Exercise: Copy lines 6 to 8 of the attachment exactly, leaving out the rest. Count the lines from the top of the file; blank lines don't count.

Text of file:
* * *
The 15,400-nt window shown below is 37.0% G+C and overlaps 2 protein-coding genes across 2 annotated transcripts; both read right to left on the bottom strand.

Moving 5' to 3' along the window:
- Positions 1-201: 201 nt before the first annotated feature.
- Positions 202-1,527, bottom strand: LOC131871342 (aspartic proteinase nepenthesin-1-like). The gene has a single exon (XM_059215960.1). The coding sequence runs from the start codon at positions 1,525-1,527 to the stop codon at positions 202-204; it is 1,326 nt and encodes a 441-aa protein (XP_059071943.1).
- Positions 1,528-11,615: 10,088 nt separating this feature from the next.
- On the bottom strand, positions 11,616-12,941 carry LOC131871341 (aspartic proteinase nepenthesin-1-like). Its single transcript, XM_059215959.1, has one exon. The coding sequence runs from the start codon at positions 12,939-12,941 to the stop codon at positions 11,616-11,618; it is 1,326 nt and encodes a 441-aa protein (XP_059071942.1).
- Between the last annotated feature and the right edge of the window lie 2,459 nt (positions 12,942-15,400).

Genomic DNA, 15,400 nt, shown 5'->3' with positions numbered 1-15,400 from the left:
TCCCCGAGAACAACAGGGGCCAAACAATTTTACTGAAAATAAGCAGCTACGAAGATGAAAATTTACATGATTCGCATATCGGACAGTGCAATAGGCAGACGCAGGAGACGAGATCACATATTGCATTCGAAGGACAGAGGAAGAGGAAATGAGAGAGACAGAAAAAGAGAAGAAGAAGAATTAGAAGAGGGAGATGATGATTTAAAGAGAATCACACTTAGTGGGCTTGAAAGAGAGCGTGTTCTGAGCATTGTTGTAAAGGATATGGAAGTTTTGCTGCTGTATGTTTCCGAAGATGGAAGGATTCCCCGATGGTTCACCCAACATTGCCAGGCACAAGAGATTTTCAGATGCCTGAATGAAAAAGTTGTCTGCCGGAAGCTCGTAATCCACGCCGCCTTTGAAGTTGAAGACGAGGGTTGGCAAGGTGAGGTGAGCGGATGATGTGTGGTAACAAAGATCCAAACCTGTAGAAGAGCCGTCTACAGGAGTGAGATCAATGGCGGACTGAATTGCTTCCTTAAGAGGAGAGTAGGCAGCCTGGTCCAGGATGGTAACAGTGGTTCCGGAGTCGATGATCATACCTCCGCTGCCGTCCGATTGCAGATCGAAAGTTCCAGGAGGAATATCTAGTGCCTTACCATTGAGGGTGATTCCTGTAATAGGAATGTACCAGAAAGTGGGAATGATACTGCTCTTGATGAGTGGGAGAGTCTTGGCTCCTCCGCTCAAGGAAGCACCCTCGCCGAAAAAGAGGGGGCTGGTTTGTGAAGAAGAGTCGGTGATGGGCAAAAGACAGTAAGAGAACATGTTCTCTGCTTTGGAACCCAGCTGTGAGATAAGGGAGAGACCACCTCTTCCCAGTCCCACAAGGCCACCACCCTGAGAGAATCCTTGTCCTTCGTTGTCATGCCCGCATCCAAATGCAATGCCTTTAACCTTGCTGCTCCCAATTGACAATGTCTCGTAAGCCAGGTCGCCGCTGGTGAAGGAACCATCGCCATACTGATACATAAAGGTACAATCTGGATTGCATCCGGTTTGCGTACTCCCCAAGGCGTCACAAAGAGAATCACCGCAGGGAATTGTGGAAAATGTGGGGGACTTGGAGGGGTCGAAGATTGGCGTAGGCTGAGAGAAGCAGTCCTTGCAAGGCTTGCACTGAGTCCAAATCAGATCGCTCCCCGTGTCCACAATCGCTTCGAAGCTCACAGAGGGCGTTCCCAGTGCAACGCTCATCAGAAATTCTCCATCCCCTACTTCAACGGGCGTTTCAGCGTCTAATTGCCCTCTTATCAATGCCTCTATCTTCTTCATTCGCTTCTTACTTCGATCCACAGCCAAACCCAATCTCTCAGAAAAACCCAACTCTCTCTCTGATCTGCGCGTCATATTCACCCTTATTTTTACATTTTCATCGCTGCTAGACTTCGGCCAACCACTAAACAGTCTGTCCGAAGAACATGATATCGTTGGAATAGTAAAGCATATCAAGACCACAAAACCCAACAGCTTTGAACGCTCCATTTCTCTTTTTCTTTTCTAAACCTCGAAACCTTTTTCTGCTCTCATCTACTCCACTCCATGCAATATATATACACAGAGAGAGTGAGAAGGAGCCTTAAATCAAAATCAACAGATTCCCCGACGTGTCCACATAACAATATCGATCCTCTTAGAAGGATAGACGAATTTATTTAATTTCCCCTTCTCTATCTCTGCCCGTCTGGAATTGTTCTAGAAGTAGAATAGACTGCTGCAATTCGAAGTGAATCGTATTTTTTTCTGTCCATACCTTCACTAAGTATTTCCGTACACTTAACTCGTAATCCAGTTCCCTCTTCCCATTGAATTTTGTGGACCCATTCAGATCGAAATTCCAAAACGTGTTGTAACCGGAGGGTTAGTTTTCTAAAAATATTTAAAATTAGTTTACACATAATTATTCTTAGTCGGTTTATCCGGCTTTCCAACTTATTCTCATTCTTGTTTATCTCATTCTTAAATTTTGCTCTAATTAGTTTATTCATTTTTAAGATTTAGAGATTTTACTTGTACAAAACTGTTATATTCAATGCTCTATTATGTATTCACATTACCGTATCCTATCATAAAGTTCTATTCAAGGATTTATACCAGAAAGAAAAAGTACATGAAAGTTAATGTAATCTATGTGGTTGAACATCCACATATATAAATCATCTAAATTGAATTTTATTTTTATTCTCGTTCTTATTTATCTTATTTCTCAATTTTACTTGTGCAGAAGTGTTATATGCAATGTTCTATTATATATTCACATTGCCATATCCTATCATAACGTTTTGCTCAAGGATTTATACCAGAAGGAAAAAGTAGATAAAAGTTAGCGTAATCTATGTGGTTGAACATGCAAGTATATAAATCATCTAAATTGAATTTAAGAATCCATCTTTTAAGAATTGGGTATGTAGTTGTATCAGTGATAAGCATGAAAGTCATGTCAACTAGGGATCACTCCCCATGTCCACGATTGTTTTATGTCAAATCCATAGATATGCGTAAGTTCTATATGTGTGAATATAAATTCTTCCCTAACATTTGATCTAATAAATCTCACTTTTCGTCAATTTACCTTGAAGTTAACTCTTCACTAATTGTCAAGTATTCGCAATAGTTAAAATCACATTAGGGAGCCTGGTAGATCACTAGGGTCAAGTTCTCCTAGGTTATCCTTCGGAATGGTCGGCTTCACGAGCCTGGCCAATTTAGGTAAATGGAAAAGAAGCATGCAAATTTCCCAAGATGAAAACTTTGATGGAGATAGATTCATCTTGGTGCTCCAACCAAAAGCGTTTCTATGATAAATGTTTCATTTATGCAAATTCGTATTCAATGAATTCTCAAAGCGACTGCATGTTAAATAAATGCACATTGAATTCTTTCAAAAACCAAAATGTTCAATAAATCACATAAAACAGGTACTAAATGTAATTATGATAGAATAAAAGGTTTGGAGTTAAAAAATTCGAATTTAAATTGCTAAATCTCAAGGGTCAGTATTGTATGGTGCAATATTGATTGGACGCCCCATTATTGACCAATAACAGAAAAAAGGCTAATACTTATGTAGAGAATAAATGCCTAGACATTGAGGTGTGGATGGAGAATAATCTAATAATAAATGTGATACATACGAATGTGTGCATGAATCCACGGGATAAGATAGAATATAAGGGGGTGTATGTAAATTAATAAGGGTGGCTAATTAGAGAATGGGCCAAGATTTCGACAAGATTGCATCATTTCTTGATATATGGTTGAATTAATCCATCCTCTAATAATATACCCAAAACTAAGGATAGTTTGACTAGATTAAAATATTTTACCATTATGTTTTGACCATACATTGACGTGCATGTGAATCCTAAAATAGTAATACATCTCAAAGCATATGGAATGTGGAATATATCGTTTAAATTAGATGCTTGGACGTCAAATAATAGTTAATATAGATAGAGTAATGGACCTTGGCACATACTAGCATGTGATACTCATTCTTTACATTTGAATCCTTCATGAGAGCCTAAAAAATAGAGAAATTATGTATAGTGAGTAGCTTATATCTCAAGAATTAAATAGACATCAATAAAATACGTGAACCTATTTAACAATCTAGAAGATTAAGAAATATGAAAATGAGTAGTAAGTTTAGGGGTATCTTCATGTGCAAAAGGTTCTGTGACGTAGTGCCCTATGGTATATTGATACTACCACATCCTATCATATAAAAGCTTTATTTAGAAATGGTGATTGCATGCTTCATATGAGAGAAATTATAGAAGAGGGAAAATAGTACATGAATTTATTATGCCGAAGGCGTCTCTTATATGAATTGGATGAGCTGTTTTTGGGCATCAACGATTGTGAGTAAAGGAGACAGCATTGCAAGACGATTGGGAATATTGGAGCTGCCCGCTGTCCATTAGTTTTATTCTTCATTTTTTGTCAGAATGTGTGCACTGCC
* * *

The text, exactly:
- On the bottom strand, positions 11,616-12,941 carry LOC131871341 (aspartic proteinase nepenthesin-1-like). Its single transcript, XM_059215959.1, has one exon. The coding sequence runs from the start codon at positions 12,939-12,941 to the stop codon at positions 11,616-11,618; it is 1,326 nt and encodes a 441-aa protein (XP_059071942.1).
- Between the last annotated feature and the right edge of the window lie 2,459 nt (positions 12,942-15,400).

Genomic DNA, 15,400 nt, shown 5'->3' with positions numbered 1-15,400 from the left: